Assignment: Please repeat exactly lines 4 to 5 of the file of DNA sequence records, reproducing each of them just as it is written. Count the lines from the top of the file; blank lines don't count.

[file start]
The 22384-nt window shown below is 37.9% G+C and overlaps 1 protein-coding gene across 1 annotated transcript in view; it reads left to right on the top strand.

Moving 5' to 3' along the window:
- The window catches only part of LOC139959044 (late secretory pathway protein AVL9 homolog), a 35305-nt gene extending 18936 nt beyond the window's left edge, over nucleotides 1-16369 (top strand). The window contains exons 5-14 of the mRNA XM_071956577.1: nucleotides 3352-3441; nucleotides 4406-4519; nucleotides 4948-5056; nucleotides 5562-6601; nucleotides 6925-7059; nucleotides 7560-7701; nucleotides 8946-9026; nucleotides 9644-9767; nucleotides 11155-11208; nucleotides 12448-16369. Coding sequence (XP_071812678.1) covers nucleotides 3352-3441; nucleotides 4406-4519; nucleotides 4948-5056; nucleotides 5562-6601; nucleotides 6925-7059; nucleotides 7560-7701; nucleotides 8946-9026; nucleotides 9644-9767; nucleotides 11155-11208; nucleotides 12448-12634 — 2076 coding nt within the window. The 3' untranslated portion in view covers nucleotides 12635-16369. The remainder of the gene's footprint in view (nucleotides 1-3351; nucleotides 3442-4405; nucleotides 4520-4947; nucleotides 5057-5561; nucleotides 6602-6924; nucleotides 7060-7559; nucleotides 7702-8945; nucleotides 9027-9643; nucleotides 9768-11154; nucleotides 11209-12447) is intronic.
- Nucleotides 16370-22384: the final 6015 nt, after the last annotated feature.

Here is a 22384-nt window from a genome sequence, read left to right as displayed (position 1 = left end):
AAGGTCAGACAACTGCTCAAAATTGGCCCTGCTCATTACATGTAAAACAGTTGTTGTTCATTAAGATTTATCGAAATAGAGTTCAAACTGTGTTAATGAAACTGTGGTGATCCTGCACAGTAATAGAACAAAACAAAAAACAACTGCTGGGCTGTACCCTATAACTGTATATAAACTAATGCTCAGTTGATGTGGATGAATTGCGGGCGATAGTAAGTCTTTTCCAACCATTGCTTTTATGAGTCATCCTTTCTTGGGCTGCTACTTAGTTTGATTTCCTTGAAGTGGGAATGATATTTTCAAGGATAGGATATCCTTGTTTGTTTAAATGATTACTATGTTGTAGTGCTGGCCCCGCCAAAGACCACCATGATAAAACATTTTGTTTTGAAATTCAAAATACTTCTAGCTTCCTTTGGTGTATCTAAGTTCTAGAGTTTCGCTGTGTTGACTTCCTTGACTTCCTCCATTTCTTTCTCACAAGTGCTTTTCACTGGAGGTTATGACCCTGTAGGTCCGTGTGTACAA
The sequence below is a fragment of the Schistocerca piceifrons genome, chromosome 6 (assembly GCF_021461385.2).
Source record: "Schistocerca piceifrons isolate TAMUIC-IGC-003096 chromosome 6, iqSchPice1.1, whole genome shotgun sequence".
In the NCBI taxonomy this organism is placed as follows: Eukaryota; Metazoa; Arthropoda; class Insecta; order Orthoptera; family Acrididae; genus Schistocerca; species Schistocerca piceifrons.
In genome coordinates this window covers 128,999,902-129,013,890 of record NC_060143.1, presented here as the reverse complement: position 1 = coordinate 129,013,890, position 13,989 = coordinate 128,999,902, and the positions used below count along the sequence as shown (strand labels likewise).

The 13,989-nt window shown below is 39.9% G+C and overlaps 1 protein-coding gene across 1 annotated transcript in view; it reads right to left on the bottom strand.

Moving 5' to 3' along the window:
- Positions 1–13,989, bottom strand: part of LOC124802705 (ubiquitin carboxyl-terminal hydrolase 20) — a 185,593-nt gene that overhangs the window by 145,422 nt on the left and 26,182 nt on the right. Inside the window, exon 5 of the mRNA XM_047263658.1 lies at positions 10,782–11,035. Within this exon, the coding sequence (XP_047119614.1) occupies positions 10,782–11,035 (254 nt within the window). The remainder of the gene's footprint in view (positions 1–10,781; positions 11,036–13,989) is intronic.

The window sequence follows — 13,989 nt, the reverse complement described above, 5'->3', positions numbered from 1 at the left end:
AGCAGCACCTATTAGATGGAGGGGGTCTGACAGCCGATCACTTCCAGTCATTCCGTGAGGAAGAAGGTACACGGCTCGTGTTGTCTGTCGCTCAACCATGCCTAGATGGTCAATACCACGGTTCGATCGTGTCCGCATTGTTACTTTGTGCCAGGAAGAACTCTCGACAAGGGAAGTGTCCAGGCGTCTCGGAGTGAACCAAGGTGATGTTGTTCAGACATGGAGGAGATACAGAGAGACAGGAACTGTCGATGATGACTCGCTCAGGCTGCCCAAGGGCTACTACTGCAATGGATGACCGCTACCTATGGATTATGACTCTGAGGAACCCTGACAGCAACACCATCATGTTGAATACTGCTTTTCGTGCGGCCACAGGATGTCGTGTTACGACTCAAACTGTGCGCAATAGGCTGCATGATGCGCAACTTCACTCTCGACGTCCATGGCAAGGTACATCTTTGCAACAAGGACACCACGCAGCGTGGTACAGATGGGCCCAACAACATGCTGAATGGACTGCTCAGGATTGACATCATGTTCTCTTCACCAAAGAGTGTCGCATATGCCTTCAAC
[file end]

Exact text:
- Nucleotides 16370-22384: the final 6015 nt, after the last annotated feature.

Here is a 22384-nt window from a genome sequence, read left to right as displayed (position 1 = left end):